The key to project success is learning from what works as well as what doesnt work . Baseline has compiled a list of best practices drawn from nearly 230 case studies weve written in the last five years.
Lesson 1: Business processes should set the agenda, not technology. Toyota Motor is on track to pass General Motors and soon become the worlds largest automotive manufacturer. Technology plays an important role in Toyotas drive to the top, but the company never loses sight of what comes first: improving its manufacturing and business processes.
See: Toyotas Driving Force
Lesson 2: Biting the bullet and migrating off an older technology can pay off. R.L. Polk & Co., one of the largest providers of marketing data to automakers, wanted to retire its expensive batch-oriented mainframe system. It spent $20 million to form a new subsidiary that in 18 months developed a "data factory" built on a service-oriented architecture and Intel-based servers. The project let the company cut the head count of its data center operations group by 43%, and also saved money on hardware and software.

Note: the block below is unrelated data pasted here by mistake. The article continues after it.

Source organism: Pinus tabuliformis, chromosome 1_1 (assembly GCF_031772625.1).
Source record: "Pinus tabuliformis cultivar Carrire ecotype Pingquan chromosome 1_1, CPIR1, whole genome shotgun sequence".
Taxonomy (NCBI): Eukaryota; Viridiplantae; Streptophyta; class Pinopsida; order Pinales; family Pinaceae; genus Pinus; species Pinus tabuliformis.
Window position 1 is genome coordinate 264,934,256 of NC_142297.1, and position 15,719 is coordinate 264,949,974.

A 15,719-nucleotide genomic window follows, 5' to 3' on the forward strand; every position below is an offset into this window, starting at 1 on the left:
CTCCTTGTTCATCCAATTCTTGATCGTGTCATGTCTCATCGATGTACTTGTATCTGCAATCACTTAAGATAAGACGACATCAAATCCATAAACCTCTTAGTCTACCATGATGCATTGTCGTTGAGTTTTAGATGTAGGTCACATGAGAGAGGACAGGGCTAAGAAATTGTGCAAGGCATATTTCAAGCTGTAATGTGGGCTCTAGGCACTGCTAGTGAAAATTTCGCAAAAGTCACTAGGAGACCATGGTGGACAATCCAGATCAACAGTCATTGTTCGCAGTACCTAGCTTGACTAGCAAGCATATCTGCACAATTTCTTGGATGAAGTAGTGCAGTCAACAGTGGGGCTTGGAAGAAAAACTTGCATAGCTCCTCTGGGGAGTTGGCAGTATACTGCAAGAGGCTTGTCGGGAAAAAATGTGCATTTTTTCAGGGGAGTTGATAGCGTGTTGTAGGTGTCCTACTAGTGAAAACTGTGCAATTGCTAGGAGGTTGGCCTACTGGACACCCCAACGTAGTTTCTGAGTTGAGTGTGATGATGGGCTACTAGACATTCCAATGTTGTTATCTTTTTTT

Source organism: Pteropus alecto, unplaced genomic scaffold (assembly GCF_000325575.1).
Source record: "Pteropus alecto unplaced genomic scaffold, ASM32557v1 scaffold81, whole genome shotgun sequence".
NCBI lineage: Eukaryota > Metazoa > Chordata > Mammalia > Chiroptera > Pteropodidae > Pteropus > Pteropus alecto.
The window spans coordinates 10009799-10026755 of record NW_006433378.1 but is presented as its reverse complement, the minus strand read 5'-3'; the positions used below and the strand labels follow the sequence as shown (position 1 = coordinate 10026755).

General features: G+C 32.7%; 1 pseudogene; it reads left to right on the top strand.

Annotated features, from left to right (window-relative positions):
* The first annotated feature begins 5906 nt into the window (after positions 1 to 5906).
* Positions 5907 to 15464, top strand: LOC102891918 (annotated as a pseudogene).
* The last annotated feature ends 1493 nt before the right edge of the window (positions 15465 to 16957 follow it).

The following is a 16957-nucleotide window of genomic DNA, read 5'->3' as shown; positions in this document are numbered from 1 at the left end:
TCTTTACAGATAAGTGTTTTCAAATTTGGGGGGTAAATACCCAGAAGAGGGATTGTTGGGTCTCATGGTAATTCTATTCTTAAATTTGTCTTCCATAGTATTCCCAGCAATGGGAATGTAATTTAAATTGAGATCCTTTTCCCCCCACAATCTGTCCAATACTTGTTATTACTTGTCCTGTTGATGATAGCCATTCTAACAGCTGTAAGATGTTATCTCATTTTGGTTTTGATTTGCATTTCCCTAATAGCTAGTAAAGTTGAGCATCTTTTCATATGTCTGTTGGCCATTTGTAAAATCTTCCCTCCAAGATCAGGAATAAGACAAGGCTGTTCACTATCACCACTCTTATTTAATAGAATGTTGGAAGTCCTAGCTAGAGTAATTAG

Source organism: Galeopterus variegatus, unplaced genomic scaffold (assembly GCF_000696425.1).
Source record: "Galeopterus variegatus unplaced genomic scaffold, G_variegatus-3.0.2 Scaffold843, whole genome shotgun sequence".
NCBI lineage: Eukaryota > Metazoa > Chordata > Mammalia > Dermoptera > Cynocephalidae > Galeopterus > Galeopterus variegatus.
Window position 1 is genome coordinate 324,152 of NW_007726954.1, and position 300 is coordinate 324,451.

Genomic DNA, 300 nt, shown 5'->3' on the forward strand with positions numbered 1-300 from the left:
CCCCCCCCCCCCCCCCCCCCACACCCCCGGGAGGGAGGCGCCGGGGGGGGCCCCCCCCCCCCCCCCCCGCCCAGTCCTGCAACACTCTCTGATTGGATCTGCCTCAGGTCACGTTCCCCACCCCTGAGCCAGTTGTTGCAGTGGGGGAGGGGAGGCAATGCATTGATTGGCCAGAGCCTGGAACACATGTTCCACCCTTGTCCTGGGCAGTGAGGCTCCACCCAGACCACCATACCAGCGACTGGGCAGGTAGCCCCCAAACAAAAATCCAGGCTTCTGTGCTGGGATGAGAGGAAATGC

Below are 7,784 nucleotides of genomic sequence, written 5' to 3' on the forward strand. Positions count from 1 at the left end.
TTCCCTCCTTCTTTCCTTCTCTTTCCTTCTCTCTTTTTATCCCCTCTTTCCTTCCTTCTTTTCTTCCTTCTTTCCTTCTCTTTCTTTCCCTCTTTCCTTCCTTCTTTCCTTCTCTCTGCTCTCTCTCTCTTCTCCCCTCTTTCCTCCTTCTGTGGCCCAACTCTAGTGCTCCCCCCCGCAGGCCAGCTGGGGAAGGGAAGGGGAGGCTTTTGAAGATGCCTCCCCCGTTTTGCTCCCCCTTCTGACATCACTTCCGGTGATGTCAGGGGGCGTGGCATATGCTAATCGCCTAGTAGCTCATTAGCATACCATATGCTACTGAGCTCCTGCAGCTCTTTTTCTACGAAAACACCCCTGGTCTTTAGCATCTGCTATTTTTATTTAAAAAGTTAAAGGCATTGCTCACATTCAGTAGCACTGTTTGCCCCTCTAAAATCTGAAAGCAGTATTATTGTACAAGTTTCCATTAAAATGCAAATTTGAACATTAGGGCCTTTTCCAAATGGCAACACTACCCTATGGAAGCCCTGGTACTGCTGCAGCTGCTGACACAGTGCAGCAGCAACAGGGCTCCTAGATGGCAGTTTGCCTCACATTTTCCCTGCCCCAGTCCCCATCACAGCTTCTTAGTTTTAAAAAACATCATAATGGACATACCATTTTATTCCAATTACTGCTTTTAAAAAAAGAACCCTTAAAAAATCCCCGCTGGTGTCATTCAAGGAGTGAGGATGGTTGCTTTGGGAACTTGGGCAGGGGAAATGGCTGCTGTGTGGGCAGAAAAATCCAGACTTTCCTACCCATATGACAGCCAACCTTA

See: SOA Case Study: How R.L. Polk Revved Its Data Engine
Lesson 3: Track projects across the entire enterprise. American Family Life Assurance Co. (AFLAC) used to have dozens of technology projects moving at once, but the company wasnt ever sure when its 230 technologists would be done with an installation and free to start something new. AFLAC set up a project management office and put software in place that lets executives and project planners see who is assigned to which projects, how many hours they have put in, how many hours are left and which project they will work on next.
See: AFLAC: Duck Soup
Lesson 4: Get stakeholders in the same room. In five years, the number of software applications used by Cirque du Soleil employees had ballooned from roughly 40 to more than 200. Although these tools ran a wide range of operations, they could not share data. The companys goal was to organize all the application environments onto a single, standardized platform for access and development. Getting all the stakeholders in the same room to agree on the requirements was critical to the projects success.
See: Cirque du Soleil: Juggling Act
Lesson 5: Give customers what they want. Megachurches like the 25,000-member World Changers of Atlanta can look at their data and identify members, determine who contributes how much in donations, and track whos becoming discontent and may abandon ship. With a well-trained staff and the technology to track worshipper demographics and their shopping, prayer and volunteerism behavior patterns, World Changers can target products and services to its followers and keep its pews filled.
See: World Changers Church: Know Thy Customer